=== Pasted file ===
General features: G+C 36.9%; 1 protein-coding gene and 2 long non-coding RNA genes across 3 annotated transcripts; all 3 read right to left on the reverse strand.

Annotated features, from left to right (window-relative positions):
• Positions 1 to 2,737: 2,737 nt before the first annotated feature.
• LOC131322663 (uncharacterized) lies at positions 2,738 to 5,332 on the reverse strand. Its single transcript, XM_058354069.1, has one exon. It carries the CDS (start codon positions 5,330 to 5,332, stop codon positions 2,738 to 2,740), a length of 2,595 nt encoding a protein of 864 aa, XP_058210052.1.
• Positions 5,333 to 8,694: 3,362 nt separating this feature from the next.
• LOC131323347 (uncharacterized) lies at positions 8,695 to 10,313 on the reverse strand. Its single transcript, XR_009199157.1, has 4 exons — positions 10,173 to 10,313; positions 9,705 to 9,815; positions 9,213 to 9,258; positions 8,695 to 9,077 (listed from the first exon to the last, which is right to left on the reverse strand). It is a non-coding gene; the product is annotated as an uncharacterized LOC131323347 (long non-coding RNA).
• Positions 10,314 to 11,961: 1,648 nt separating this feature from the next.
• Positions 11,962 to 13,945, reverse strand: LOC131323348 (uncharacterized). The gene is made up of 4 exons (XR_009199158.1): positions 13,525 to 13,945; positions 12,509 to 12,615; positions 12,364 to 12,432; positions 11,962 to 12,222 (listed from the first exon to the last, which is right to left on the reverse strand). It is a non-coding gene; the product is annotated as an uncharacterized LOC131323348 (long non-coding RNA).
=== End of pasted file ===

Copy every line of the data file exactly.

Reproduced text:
General features: G+C 36.9%; 1 protein-coding gene and 2 long non-coding RNA genes across 3 annotated transcripts; all 3 read right to left on the reverse strand.

Annotated features, from left to right (window-relative positions):
• Positions 1 to 2,737: 2,737 nt before the first annotated feature.
• LOC131322663 (uncharacterized) lies at positions 2,738 to 5,332 on the reverse strand. Its single transcript, XM_058354069.1, has one exon. It carries the CDS (start codon positions 5,330 to 5,332, stop codon positions 2,738 to 2,740), a length of 2,595 nt encoding a protein of 864 aa, XP_058210052.1.
• Positions 5,333 to 8,694: 3,362 nt separating this feature from the next.
• LOC131323347 (uncharacterized) lies at positions 8,695 to 10,313 on the reverse strand. Its single transcript, XR_009199157.1, has 4 exons — positions 10,173 to 10,313; positions 9,705 to 9,815; positions 9,213 to 9,258; positions 8,695 to 9,077 (listed from the first exon to the last, which is right to left on the reverse strand). It is a non-coding gene; the product is annotated as an uncharacterized LOC131323347 (long non-coding RNA).
• Positions 10,314 to 11,961: 1,648 nt separating this feature from the next.
• Positions 11,962 to 13,945, reverse strand: LOC131323348 (uncharacterized). The gene is made up of 4 exons (XR_009199158.1): positions 13,525 to 13,945; positions 12,509 to 12,615; positions 12,364 to 12,432; positions 11,962 to 12,222 (listed from the first exon to the last, which is right to left on the reverse strand). It is a non-coding gene; the product is annotated as an uncharacterized LOC131323348 (long non-coding RNA).